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Whirling Chief
Nº 77

Let’s Try to Redefine ‘Work’

Today’s post is all about asking questions. We’re not necessarily looking for answers or trying to generate solutions, but simply hoping to think aloud together. Our topic is one you’re all too familiar with: ‘Work.’

What does ‘work’ mean, literally speaking? Why do we call employment ‘work?’ What does the experience of ‘work’ mean to us, individually? And collectively as a workforce? How do we each conceptualize it?

Dr. John Budd of the Carlson School of Management has a fun, short video, summarizing his research findings on 10 meanings of work for employees. The range differs from a curse to freedom to a commodity to caring. Depending on the way we conceptualize it, our emotions and behaviors are shaped to cope with it.

It is a reality that ‘work’ traditionally means so many different things to so many different people.

And, of course, depending on that individual definition, managers are expected to adjust their approach to provide a safe, healthy, and sustainable work environment for their employees.

Then, there are questions related to how organizations think about ‘work:’

What’s their take on incorporating individual contributions? How do they organize ‘work?’ How do they promote it? How do they provide rewards?

In several of our earlier posts, we mentioned that terminology matters. Along those lines, here’s a thought: Why do we have a discipline called ‘compensation?’ What is it that we are compensating people for? It makes it sound as if we’re doing something against our will, but lucky us…someone is giving us a carrot for doing it anyways. It’s like we let our unconscious create the impression that we are not in control of the situation.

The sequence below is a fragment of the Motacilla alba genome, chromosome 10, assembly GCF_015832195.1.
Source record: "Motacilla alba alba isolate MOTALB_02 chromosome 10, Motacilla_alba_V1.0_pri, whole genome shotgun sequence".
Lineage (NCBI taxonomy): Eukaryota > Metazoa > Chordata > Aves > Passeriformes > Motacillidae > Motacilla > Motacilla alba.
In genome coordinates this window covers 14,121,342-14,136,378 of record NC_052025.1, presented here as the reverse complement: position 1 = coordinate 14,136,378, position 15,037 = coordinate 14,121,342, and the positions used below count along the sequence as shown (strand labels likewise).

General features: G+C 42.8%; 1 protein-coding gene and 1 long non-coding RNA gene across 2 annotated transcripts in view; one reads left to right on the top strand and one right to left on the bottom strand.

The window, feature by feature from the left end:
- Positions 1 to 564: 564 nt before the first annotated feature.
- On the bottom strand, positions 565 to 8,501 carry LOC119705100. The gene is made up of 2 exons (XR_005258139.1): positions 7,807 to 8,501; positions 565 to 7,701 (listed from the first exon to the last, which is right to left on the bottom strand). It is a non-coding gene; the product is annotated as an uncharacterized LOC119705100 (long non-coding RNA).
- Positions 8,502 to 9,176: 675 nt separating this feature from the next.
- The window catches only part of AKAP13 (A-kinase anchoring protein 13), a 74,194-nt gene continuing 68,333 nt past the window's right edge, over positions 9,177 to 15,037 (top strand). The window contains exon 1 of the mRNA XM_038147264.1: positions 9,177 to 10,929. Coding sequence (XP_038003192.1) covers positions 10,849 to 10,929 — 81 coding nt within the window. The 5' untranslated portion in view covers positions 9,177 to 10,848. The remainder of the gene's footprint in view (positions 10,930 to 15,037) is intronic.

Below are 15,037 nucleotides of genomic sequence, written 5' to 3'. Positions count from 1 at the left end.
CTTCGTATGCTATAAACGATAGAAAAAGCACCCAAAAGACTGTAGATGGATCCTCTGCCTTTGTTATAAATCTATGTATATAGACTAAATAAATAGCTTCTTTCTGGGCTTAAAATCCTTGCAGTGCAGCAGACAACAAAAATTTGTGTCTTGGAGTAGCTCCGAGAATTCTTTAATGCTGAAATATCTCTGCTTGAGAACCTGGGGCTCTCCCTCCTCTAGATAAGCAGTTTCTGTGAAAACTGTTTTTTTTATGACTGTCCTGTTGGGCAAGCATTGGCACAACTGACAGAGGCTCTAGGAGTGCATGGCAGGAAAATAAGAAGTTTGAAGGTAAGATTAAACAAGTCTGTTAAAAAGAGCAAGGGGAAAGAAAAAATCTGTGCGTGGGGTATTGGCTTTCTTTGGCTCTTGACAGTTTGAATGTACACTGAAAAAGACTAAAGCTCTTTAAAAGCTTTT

Many of these concepts we encounter in business have been historically driven by economists, during the industrial revolution and then later in academic studies. Over the years, we have learned and leveraged the best of them.

That said, our collective sense tells us we may be approaching the time when we can take back some of these terminologies.

‘Work’ no longer needs to be a cumbersome thing people do every day. It doesn’t need be a “daily grind.” We have enough knowledge to enjoy holistic and more sustainable systems in our everyday lives, not just the working part of it.

We may be able to work with other disciplines (i.e. neuroscience) and academicians to come up with healthier and more sustainable models to ‘work.’

Tell us what you think. What did ‘work’ mean to you in your younger days and how is it different today?

Date

  • 9 January 2017

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